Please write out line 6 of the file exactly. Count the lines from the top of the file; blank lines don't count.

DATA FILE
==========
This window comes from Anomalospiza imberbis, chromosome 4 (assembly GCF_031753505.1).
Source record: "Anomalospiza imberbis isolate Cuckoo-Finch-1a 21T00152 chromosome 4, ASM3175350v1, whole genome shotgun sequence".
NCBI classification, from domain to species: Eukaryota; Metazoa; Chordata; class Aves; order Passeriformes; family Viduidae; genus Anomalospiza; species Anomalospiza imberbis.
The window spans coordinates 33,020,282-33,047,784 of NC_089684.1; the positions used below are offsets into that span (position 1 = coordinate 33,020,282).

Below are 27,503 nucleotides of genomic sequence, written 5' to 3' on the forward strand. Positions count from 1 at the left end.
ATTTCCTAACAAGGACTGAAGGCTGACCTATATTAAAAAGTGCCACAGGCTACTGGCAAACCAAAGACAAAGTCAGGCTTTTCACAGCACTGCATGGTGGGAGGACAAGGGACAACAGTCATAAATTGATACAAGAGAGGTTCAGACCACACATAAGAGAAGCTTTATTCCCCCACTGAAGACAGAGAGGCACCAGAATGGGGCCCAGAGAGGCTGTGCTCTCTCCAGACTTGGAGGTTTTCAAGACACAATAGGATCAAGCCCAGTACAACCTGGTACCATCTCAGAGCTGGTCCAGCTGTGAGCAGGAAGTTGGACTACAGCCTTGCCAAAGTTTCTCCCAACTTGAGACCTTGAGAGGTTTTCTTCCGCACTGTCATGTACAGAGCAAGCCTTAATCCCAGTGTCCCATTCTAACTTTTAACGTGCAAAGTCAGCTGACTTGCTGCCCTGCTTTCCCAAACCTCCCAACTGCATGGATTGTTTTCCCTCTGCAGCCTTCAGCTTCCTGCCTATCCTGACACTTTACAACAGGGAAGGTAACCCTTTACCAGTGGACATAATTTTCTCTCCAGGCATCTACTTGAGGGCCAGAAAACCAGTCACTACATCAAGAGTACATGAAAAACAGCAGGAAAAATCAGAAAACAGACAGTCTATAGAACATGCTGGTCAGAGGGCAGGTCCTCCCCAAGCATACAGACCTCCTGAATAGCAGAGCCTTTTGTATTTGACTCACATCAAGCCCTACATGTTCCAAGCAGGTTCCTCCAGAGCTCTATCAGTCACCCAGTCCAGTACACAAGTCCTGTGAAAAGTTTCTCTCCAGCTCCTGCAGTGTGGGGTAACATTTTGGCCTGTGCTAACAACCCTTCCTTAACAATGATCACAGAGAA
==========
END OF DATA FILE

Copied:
ATTTCCTAACAAGGACTGAAGGCTGACCTATATTAAAAAGTGCCACAGGCTACTGGCAAACCAAAGACAAAGTCAGGCTTTTCACAGCACTGCATGGTGGGAGGACAAGGGACAACAGTCATAAATTGATACAAGAGAGGTTCAGACCACACATAAGAGAAGCTTTATTCCCCCACTGAAGACAGAGAGGCACCAGAATGGGGCCCAGAGAGGCTGTGCTCTCTCCAGACTTGGAGGTTTTCAAGACACAATAGGATCAAGCCCAGTACAACCTGGTACCATCTCAGAGCTGGTCCAGCTGTGAGCAGGAAGTTGGACTACAGCCTTGCCAAAGTTTCTCCCAACTTGAGACCTTGAGAGGTTTTCTTCCGCACTGTCATGTACAGAGCAAGCCTTAATCCCAGTGTCCCATTCTAACTTTTAACGTGCAAAGTCAGCTGACTTGCTGCCCTGCTTTCCCAAACCTCCCAACTGCATGGATTGTTTTCCCTCTGCAGCCTTCAGCTTCCTGCCTATCCTGACACTTTACAACAGGGAAGGTAACCCTTTACCAGTGGACATAATTTTCTCTCCAGGCATCTACTTGAGGGCCAGAAAACCAGTCACTACATCAAGAGTACATGAAAAACAGCAGGAAAAATCAGAAAACAGACAGTCTATAGAACATGCTGGTCAGAGGGCAGGTCCTCCCCAAGCATACAGACCTCCTGAATAGCAGAGCCTTTTGTATTTGACTCACATCAAGCCCTACATGTTCCAAGCAGGTTCCTCCAGAGCTCTATCAGTCACCCAGTCCAGTACACAAGTCCTGTGAAAAGTTTCTCTCCAGCTCCTGCAGTGTGGGGTAACATTTTGGCCTGTGCTAACAACCCTTCCTTAACAATGATCACAGAGAA